Heart and Vascular

Minimally Invasive Heart Valve Replacement Restores Sharon’s Vitality

Oct 7 2019
Share

Check out this TAVR procedure patient success story.

“I was limiting my lifestyle and jobs throughout the day,” says St. Paris, Ohio resident Sharon Hanlin. “I thought it was due to my bad back and its rods and screws, and never thought it was due to my heart.”

During her annual cardiology check-up in April 2019, Sharon was surprised to learn from her cardiologist, Najeeb Ahmed, M.D., that her aortic and mitral valves were in bad shape.

The heart has four valves, which control blood flow in and out of the heart. When people develop heart valve disease, the flow is disrupted. This can lead to fatigue, shortness of breath, dizziness and fainting, among other symptoms.

Sharon’s diagnosis started a five-month journey that ultimately lead to her being the first patient to have minimally invasive transaortic valve replacement (TAVR) surgery at Mercy Health – Springfield Regional Medical Center.

After exploring her options with different heart care providers, Mercy Health physician and cardiologist Faiq Akhter, M.D., and cardiothoracic surgeon Soumya Neravetla, M.D., performed Sharon’s TAVR procedure on August 21.

TAVR is a minimally invasive way to treat patients with aortic valve stenosis, or a narrowing of the heart valve. Best of all, it does not involve open heart surgery. Instead of making a large incision in the chest, the medical team inserts a catheter into one of the leg arteries. The artery then serves as a conduit to deliver the new valve.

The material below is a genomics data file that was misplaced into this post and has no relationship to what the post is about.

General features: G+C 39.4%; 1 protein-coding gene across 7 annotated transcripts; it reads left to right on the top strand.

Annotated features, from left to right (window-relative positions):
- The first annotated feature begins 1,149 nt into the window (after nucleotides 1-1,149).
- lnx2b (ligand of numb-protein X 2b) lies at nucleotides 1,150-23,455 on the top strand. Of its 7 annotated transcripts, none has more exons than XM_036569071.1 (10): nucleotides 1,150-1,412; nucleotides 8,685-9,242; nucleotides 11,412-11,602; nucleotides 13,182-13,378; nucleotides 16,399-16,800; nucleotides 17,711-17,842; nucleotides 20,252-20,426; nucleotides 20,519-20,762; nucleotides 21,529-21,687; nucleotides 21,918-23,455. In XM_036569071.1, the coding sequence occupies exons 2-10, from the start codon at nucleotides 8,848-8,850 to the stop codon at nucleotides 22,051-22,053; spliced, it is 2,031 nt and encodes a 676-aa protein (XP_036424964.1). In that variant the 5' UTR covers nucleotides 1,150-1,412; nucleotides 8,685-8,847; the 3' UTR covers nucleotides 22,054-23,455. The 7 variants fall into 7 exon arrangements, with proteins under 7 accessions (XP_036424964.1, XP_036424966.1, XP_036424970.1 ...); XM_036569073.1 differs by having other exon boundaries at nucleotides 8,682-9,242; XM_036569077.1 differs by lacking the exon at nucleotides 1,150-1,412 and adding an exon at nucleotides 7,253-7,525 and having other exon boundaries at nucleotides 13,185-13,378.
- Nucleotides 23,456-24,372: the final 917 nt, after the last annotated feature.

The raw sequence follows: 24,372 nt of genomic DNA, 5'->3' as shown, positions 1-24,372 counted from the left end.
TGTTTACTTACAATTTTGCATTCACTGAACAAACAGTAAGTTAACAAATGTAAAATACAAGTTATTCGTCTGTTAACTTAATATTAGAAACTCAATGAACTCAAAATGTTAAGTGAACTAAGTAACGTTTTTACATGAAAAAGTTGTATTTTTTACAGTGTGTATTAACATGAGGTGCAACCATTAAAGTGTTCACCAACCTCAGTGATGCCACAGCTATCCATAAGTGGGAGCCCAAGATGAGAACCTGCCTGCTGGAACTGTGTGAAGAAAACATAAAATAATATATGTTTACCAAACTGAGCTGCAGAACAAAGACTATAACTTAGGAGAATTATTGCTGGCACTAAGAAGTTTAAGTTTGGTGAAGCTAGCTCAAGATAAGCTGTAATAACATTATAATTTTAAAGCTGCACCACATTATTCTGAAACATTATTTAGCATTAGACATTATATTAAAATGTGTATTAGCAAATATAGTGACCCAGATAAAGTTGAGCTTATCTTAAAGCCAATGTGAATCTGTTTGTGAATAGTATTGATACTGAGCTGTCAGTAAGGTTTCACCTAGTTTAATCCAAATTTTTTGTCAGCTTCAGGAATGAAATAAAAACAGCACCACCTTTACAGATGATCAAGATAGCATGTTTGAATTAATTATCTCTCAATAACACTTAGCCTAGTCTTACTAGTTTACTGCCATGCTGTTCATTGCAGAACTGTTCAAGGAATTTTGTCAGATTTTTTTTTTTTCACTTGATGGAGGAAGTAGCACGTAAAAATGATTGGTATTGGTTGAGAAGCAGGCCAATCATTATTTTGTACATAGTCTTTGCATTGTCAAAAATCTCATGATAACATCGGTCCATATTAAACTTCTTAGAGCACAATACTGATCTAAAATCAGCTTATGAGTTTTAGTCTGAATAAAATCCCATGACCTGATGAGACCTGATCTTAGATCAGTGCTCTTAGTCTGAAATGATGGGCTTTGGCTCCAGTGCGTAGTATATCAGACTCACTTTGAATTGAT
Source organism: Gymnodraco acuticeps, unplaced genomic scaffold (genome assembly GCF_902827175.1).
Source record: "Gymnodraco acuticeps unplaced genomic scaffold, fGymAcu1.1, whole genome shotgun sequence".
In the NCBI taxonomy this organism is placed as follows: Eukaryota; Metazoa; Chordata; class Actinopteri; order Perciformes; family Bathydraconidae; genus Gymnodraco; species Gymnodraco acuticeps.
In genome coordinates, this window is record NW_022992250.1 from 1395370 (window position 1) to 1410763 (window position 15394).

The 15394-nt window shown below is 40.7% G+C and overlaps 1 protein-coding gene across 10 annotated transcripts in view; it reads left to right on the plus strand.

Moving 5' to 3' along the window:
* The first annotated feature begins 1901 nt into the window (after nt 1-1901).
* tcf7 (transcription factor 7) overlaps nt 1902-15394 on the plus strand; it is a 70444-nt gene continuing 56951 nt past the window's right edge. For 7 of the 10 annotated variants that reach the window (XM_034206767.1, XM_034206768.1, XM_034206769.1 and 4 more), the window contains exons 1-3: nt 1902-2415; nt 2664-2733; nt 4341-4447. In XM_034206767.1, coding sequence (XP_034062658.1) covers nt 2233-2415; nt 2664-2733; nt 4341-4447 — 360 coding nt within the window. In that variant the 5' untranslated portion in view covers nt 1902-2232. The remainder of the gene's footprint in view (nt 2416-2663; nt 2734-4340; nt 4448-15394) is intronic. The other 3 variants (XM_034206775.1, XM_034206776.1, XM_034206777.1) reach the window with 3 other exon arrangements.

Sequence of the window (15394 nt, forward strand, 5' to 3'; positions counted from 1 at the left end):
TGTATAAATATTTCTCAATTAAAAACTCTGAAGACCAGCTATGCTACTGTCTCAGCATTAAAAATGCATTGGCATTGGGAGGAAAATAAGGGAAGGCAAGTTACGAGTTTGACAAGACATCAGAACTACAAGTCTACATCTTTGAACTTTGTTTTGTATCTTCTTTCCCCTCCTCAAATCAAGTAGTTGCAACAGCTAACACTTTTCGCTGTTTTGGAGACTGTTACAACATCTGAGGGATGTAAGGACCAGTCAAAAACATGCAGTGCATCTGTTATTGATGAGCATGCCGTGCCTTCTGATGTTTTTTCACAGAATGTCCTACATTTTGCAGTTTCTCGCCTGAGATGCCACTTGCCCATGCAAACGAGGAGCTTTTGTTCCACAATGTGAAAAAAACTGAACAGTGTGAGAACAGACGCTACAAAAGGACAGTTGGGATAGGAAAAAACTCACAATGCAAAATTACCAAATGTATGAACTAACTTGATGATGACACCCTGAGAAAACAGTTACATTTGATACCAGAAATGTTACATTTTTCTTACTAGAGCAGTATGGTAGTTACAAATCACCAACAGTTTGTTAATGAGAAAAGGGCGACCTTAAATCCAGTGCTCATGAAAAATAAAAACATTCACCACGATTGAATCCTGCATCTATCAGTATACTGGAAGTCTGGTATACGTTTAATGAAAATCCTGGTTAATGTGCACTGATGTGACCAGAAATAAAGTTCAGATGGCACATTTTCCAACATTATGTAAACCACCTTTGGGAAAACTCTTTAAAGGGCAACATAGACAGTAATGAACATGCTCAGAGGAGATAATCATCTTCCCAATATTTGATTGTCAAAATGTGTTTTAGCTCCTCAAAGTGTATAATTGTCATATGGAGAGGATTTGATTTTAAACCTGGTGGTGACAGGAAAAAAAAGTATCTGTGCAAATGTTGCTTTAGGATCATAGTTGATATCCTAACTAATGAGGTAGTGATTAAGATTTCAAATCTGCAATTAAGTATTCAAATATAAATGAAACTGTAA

The new valve is crimped very tightly on a balloon, advanced through the catheter to the diseased valve and put in place with balloon inflation. Upon deflation and removal of the balloon, the new valve is immediately functional. Most patients experience instant clinical benefit.

“I am more than pleased with the results. I would have been in great pain for days from having my sternum opened. Instead, I was only in the hospital for two nights,” says Sharon. “Since the surgery, I have more strength and do more than I was doing prior to surgery. I got great care and feel like Mercy Health was where I belonged.”

Patients suffering from any aortic valvular disease may be potential candidates for the TAVR procedure.

“We perform the procedure, which takes less than 60 minutes, in the cardiac cath lab,” says Dr. Akhter, director of cardiology at Mercy Health – Springfield Regional Medical Center. “It carries a very low risk of complications. Patients are generally ready for discharge within 48 hours and can expect a complete recovery within several days.”

Bringing this procedure to the Springfield, Ohio area is particularly meaningful to Dr. Neravetla. Along with Dr. Akhter, she has undergone intensive TAVR training including performing numerous previous procedures. They are also both part of a multidisciplinary TAVR team that includes cardiologist Sayed Muhammad Tariq Rizvi, M.D., cardiovascular surgeon Amit Arora, M.D., and the wider cardiology team involved in preparing patients for the procedure.

“I’m excited to apply my experience and special training to launch this program for the benefit of the people of my hometown,” says Dr. Neravetla. “Ensuring the availability of these advanced technologies for the people of Springfield has been my dream, allowing us to dramatically increase the number of people helped, saving lives, right here at home.”

Visit Mercy.com to learn about our Heart and Vascular services.


Related Posts

Leave A Comment

Your email address will not be published.

Please review our Terms of Use before commenting.